Current weather

  • Overcast, light rain
  • 48°
    Overcast, light rain
  • Comment

School board talks meets

KPBSD debates language in activities handbook

Posted: June 4, 2013 - 8:31pm  |  Updated: June 5, 2013 - 8:41am

Participation in borough tournaments was a hot topic Monday at the Kenai Peninsula Borough Board of Education meeting in Soldotna.

John O’Brien, director of secondary education, proposed a change in the language of the Kenai Peninsula School Activities Association handbook, which caused extensive discussion.

During the discussion, Lynn Hohl, board treasurer, said the language of the revision stated that cross country running, Nordic skiing and track and field teams shall participate in borough meets. She questions changing the word shall to should, saying that she did want to make borough meets required events.

During the school board meeting that evening, board members discussed the language change, which had received public debate during the earlier work session.

While Bill Holt, of Kasilof, moved to approve the changes to the Kenai Peninsula School Activities Association handbook, Hohl moved to amend the revisions.

Board member Crawford said the change of language would defeat the purpose of the change.

“The whole point of the change is that they will participate in borough meets,” she said.

School Board Vice President Liz Downing said she supported the change of language.

“It seems that it’s, from what I have picked up as far as a history of the borough tournaments in this area, most of the teams do come, but to change the wording to ‘should’ rather than ‘shall’ means this is a strong encouragement, and I think that is what we want to do,” she said, adding that there are understandable conditions where some (schools) may not attend.

“I would rather promote strong encouragement for all the teams who attend borough meets and come, for more of educating folks why this is important rather than having it as a directive.”

Board member Tim Navarre said the issue was about school involvement.

“It gives the kids an opportunity to come together,” he said. “You got to have involvement.”

Hohl said she liked the idea of encouraging people to come to the event rather than being heavy handed about forcing them to attend the event.

Several other revisions were proposed at the middle school and high school levels for the KPSAA handbook.

High school changes included tobacco, alcohol and controlled substances policy and proximity changes, adjustments to second, fourth quarter and end of semester sports eligibility, and allowing home school students to participate in team sports.

Other noted changes recommended for middle schools include moving the track season back two weeks for weather concerns, a change of language in the KPSAA handbook to recognize the existence of Middle School ‘B’ teams as well as coach stipends and a change in date of weigh-ins.

After the discussion was heard, the board passed the language revision to the handbook with a five to three vote. The other KPSAA handbook regulations revisions also passed without discussion.

Board members also discussed the Soldotna area schools conversion. In April, the board unanimously approved a reconfiguration of Soldotna’s two high schools into one single high school housing grades 10-12 that would be located at the current Soldotna High School which will occur in August of 2014.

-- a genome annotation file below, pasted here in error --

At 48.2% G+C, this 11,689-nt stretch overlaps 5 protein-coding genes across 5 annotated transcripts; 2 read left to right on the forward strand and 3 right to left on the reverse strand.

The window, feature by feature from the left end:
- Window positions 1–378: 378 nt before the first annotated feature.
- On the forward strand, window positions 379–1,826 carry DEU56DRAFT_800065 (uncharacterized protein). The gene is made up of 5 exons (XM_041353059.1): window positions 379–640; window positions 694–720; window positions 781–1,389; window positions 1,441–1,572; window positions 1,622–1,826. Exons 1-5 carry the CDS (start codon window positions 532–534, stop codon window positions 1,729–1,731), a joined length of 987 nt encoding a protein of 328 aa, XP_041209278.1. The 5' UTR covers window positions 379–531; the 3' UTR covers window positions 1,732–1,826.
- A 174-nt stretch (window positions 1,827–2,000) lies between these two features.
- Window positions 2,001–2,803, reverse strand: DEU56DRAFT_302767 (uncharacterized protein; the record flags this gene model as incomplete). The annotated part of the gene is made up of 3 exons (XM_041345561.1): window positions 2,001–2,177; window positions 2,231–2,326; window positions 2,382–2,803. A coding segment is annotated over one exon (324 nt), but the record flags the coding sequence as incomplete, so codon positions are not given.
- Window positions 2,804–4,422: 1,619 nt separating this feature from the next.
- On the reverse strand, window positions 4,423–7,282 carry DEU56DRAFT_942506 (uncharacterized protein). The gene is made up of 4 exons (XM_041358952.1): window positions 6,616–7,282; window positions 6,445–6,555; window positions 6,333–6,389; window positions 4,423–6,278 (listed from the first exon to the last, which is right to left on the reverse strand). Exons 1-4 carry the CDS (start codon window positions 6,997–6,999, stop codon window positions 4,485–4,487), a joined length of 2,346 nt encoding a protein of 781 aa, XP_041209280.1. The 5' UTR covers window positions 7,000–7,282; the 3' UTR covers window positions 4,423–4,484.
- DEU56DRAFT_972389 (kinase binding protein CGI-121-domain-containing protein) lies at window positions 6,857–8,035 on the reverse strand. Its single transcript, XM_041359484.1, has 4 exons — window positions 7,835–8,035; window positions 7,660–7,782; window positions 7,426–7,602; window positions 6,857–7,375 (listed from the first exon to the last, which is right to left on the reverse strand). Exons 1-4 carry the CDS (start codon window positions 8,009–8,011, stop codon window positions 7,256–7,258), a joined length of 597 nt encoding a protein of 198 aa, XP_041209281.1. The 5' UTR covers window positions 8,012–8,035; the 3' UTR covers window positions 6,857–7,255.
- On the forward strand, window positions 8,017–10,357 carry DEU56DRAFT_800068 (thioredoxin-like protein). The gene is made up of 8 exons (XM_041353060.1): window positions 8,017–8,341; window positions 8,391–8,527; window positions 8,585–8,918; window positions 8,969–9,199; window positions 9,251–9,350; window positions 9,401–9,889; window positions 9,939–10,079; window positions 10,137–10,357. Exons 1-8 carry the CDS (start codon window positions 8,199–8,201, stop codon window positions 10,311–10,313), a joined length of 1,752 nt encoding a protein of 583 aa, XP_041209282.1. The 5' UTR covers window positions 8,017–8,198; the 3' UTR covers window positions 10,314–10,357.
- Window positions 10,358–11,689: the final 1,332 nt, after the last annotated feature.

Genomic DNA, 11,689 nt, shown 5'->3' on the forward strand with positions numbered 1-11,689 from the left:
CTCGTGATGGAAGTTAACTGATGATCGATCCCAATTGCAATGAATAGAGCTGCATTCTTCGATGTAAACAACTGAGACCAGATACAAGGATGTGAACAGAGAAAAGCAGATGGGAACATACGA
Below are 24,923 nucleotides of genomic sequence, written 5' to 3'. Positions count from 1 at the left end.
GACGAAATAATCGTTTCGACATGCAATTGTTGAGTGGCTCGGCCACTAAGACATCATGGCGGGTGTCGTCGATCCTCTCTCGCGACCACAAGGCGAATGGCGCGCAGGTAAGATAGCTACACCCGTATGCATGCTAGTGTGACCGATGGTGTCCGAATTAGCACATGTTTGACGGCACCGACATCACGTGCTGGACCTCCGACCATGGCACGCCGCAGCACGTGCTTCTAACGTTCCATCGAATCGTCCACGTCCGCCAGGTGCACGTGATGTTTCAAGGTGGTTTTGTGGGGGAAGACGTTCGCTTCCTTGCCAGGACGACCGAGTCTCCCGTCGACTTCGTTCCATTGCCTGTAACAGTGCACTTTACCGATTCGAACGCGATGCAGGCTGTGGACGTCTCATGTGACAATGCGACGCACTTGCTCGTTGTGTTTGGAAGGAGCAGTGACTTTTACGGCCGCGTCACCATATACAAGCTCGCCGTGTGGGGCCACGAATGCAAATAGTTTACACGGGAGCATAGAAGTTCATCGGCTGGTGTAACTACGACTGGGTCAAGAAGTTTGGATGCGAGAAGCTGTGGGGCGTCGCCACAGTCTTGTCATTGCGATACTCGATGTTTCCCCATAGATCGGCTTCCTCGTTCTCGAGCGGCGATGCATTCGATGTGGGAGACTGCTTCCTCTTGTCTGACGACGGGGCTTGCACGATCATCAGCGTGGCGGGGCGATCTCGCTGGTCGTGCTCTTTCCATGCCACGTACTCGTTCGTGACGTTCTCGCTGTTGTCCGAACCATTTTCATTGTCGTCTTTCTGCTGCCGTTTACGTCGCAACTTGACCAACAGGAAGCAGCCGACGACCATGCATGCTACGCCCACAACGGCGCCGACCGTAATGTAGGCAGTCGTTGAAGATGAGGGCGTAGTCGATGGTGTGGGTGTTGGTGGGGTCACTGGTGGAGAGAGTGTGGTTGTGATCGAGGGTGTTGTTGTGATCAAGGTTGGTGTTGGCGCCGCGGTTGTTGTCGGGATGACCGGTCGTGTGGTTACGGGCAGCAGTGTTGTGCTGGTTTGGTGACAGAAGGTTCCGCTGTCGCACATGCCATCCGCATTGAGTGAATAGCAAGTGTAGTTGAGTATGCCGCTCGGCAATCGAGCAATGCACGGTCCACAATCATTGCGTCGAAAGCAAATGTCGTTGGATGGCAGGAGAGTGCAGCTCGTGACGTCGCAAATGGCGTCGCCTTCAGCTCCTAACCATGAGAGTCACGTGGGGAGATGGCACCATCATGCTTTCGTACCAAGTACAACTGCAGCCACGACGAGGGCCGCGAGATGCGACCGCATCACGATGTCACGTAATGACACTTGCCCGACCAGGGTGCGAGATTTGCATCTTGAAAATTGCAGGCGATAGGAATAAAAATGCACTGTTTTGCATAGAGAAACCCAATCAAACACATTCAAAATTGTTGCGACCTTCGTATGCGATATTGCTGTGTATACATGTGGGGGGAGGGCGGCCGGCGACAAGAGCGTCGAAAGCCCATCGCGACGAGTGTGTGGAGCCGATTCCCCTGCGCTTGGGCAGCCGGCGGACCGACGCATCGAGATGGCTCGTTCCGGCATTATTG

Sean Dusek, assistant superintendent, explained in a work session held earlier in the day that principals gathered much information from site council meetings, PTSA groups, as well as staff and parents on this issue.

“From every source that we have received feedback from, there is overwhelming support to move forward with creating a ninth-grade house located at the current Soldotna Middle School Campus and for the current Soldotna Middle School (grades seven and eight), to be relocated to the Skyview campus,” according to a document Dusek handed out in the work session.

School board member Bill Holt said he worried that separating the ninth-graders would ostracize them.

“It seems like there is stigmatization that happens with ninth-graders,” Holt said. “It sort of signifies to them, in my mind, that they are at some sort of purgatory age ... like we got to keep this close eye on them.”

Sunni Hilts, of Seldovia, disagreed with Holt.

“I think we can do exactly the opposite, I think we can make the ninth-grade house something special,” Hilts said.

During the evening’s board meeting, the Soldotna area configuration was approved by board members.

Members also approved FY13 budget revisions; teacher contracts as well as the early release/late start for six month with the exception of the month of November.

In closing board comments, Crawford commended the members on the scope of decisions made during the evening.

“It is astonishing what we did today,” she said.

Sara J. Hardan can be reached at sara.hardan@peninsulaclarion.com.

  • Comment

Spotted

Please Note: You may have disabled JavaScript and/or CSS. Although this news content will be accessible, certain functionality is unavailable.

Skip to News

« back

next »

  • title http://spotted.peninsulaclarion.com/galleries/321268/ http://spotted.peninsulaclarion.com/galleries/321253/ http://spotted.peninsulaclarion.com/galleries/321248/
  • title http://spotted.peninsulaclarion.com/galleries/321243/ http://spotted.peninsulaclarion.com/galleries/321208/ http://spotted.peninsulaclarion.com/galleries/320593/
  • title http://spotted.peninsulaclarion.com/galleries/321173/ http://spotted.peninsulaclarion.com/galleries/321163/
My Gallery

CONTACT US

  • 150 Trading Bay Rd, Kenai, AK 99611
  • Switchboard: 907-283-7551
  • Circulation and Delivery: 907-283-3584
  • Newsroom Fax: 907-283-3299
  • Business Fax: 907-283-3299
  • Accounts Receivable: 907-335-1257
  • View the Staff Directory
  • or Send feedback

ADVERTISING

SUBSCRIBER SERVICES

SOCIAL NETWORKING

MORRIS ALASKA NEWS